At this point its all speculative (maybe people will spend more time outside instead?) just thinking out loud.  Any other medium-term impacts on the horizon?  Doesn’t have to be doom and gloom (I’m eating better/healthier, saving money, and fairly happy with my at-home haircuts, would be glad to maintain some of these new habits!).

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About that IFAK tourniquet

Does your kit have one? I’m a bit mystified by the emphasis on this piece of equipment, perhaps because neither firearms nor big hikes are part of my life. My Red Cross and NOLS courses haven’t emphasized a tourniquet — even kind of discouraged it. But the perfectionist in me is conflicted. Why should a suburbanite like me consider investing in a tourniquet?

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Family planning or avoiding pregnancy in a pandemic

Howdy, I’m Catnip and I teach couples how to chart their fertility naturally to avoid or assist in achieve in getting pregnant. As pretty much all of us know if the power goes out or the stores are empty getting to an app or a pharmacy becomes an issue very fast. Even getting into the doctor’s office as we have seen the last 5 months can be an issue.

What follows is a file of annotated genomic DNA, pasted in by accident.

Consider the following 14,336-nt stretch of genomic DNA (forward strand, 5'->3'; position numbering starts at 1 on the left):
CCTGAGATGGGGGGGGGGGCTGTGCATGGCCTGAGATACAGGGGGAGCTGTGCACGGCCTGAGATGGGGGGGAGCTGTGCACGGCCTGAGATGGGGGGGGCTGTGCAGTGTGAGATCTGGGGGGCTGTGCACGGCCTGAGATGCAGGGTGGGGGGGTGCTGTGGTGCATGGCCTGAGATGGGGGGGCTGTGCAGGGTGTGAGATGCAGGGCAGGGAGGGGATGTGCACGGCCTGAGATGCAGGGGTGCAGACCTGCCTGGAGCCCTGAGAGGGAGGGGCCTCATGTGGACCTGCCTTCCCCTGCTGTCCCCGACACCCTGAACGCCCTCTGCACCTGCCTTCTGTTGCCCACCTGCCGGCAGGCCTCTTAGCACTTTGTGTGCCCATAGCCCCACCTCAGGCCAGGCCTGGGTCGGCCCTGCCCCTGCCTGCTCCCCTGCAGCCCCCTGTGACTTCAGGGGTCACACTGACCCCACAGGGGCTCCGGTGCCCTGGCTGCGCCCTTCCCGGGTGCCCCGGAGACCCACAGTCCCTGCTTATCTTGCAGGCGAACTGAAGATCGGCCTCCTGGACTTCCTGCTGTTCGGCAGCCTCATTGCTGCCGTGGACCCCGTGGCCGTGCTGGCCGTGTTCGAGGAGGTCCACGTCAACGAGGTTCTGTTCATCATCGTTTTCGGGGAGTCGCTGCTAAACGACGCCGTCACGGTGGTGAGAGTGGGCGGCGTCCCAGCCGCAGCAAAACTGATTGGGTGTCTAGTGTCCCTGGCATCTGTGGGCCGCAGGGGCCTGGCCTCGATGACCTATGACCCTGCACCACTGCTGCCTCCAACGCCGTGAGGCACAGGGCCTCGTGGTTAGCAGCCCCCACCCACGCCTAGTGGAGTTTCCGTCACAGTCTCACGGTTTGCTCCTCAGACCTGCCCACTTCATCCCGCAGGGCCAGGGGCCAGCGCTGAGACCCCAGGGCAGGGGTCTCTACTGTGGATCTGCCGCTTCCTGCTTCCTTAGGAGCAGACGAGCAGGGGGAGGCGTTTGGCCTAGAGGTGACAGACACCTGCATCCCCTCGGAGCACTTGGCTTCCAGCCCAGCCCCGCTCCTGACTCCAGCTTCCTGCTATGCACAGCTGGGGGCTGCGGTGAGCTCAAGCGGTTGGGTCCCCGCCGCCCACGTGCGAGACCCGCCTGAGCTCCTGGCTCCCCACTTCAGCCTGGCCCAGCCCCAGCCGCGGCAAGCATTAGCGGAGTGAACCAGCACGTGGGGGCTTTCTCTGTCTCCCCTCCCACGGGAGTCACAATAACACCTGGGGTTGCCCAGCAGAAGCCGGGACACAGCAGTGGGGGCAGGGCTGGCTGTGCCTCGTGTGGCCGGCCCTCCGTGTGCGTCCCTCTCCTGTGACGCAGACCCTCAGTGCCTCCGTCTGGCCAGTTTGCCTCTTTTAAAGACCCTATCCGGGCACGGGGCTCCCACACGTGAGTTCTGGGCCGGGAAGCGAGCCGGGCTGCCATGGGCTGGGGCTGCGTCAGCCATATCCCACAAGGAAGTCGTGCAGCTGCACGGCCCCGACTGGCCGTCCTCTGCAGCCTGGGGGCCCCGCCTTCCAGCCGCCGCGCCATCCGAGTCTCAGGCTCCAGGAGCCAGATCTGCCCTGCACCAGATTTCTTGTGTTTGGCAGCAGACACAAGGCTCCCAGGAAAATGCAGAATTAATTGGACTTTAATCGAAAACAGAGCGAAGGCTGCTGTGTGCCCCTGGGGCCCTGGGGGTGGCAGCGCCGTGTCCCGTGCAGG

So what do you do when you can’t access condoms, hormonal birth control or you want to get an IUD or copper coil? You learn to chart. Some folks use an app, but that’s not reliable for reasons including the above power issue, but more importantly 90% of apps are calender based methods – counting or rhythm method.

What I teach is called the Creighton FertilityCare Model and it is done with making observations of natural biological signs and interpreting those signs to understand if a woman (or a couple) is fertile or infertile on that day.

I’d love to answer questions you have and am happy to direct you to resources for different methods.

The big ones are Cervical Mucus charting, Temperature Charting and Hormone Charting.

I love discussing fertility, woman’s gynecologic health, and all around topics of intimacy. No question is too gross, too weird, or too complicated. If I don’t have an answer, I’ll find out or I’ll direct you to someone who has an answer.